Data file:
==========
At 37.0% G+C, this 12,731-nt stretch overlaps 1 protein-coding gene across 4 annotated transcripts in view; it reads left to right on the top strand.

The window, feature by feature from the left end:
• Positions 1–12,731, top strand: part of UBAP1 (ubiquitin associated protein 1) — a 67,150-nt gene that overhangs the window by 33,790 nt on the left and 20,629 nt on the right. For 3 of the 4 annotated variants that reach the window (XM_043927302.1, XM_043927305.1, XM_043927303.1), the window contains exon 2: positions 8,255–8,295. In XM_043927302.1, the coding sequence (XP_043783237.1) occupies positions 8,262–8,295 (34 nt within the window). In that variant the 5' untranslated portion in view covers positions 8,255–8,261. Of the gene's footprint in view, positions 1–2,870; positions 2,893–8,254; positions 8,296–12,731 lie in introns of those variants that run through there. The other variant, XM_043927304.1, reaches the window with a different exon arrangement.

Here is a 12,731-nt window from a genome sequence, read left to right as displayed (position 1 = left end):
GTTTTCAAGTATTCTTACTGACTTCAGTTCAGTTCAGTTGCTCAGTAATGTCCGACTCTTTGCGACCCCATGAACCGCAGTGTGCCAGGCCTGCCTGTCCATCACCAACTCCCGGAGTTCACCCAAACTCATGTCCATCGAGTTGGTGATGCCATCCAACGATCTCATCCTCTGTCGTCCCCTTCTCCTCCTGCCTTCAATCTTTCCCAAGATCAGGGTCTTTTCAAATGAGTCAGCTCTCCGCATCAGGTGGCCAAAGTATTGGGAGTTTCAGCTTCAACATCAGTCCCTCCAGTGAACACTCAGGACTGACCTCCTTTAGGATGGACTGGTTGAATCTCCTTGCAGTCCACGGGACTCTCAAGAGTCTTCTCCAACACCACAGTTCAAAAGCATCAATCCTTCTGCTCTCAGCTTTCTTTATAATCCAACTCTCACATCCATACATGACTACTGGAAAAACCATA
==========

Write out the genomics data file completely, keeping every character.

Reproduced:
At 37.0% G+C, this 12,731-nt stretch overlaps 1 protein-coding gene across 4 annotated transcripts in view; it reads left to right on the top strand.

The window, feature by feature from the left end:
• Positions 1–12,731, top strand: part of UBAP1 (ubiquitin associated protein 1) — a 67,150-nt gene that overhangs the window by 33,790 nt on the left and 20,629 nt on the right. For 3 of the 4 annotated variants that reach the window (XM_043927302.1, XM_043927305.1, XM_043927303.1), the window contains exon 2: positions 8,255–8,295. In XM_043927302.1, the coding sequence (XP_043783237.1) occupies positions 8,262–8,295 (34 nt within the window). In that variant the 5' untranslated portion in view covers positions 8,255–8,261. Of the gene's footprint in view, positions 1–2,870; positions 2,893–8,254; positions 8,296–12,731 lie in introns of those variants that run through there. The other variant, XM_043927304.1, reaches the window with a different exon arrangement.

Here is a 12,731-nt window from a genome sequence, read left to right as displayed (position 1 = left end):
GTTTTCAAGTATTCTTACTGACTTCAGTTCAGTTCAGTTGCTCAGTAATGTCCGACTCTTTGCGACCCCATGAACCGCAGTGTGCCAGGCCTGCCTGTCCATCACCAACTCCCGGAGTTCACCCAAACTCATGTCCATCGAGTTGGTGATGCCATCCAACGATCTCATCCTCTGTCGTCCCCTTCTCCTCCTGCCTTCAATCTTTCCCAAGATCAGGGTCTTTTCAAATGAGTCAGCTCTCCGCATCAGGTGGCCAAAGTATTGGGAGTTTCAGCTTCAACATCAGTCCCTCCAGTGAACACTCAGGACTGACCTCCTTTAGGATGGACTGGTTGAATCTCCTTGCAGTCCACGGGACTCTCAAGAGTCTTCTCCAACACCACAGTTCAAAAGCATCAATCCTTCTGCTCTCAGCTTTCTTTATAATCCAACTCTCACATCCATACATGACTACTGGAAAAACCATA